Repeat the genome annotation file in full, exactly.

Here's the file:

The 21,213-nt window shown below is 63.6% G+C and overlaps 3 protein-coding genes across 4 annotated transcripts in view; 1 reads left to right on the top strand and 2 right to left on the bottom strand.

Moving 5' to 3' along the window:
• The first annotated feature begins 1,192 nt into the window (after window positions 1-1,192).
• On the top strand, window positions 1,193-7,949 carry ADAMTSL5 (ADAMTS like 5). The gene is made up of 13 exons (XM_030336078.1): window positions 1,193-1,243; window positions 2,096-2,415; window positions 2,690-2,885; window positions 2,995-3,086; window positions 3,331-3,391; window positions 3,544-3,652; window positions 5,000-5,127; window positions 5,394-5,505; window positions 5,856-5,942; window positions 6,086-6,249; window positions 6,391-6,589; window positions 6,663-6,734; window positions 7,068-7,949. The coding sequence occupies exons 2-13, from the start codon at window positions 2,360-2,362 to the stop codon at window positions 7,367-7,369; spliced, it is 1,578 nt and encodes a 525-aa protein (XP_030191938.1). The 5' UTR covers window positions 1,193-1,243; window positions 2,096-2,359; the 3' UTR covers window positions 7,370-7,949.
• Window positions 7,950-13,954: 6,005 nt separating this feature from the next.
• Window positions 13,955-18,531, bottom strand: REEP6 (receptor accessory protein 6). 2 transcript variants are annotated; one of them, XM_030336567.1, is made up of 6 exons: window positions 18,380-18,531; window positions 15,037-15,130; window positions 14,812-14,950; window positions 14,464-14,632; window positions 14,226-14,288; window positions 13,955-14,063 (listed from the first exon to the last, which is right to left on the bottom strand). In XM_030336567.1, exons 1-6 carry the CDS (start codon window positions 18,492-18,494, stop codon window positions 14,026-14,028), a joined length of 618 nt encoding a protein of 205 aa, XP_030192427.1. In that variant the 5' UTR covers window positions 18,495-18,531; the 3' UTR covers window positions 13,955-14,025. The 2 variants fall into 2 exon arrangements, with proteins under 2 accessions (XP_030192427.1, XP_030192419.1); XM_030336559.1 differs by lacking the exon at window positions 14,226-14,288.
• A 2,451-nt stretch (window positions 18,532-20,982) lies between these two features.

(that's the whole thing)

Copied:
The 21,213-nt window shown below is 63.6% G+C and overlaps 3 protein-coding genes across 4 annotated transcripts in view; 1 reads left to right on the top strand and 2 right to left on the bottom strand.

Moving 5' to 3' along the window:
• The first annotated feature begins 1,192 nt into the window (after window positions 1-1,192).
• On the top strand, window positions 1,193-7,949 carry ADAMTSL5 (ADAMTS like 5). The gene is made up of 13 exons (XM_030336078.1): window positions 1,193-1,243; window positions 2,096-2,415; window positions 2,690-2,885; window positions 2,995-3,086; window positions 3,331-3,391; window positions 3,544-3,652; window positions 5,000-5,127; window positions 5,394-5,505; window positions 5,856-5,942; window positions 6,086-6,249; window positions 6,391-6,589; window positions 6,663-6,734; window positions 7,068-7,949. The coding sequence occupies exons 2-13, from the start codon at window positions 2,360-2,362 to the stop codon at window positions 7,367-7,369; spliced, it is 1,578 nt and encodes a 525-aa protein (XP_030191938.1). The 5' UTR covers window positions 1,193-1,243; window positions 2,096-2,359; the 3' UTR covers window positions 7,370-7,949.
• Window positions 7,950-13,954: 6,005 nt separating this feature from the next.
• Window positions 13,955-18,531, bottom strand: REEP6 (receptor accessory protein 6). 2 transcript variants are annotated; one of them, XM_030336567.1, is made up of 6 exons: window positions 18,380-18,531; window positions 15,037-15,130; window positions 14,812-14,950; window positions 14,464-14,632; window positions 14,226-14,288; window positions 13,955-14,063 (listed from the first exon to the last, which is right to left on the bottom strand). In XM_030336567.1, exons 1-6 carry the CDS (start codon window positions 18,492-18,494, stop codon window positions 14,026-14,028), a joined length of 618 nt encoding a protein of 205 aa, XP_030192427.1. In that variant the 5' UTR covers window positions 18,495-18,531; the 3' UTR covers window positions 13,955-14,025. The 2 variants fall into 2 exon arrangements, with proteins under 2 accessions (XP_030192427.1, XP_030192419.1); XM_030336559.1 differs by lacking the exon at window positions 14,226-14,288.
• A 2,451-nt stretch (window positions 18,532-20,982) lies between these two features.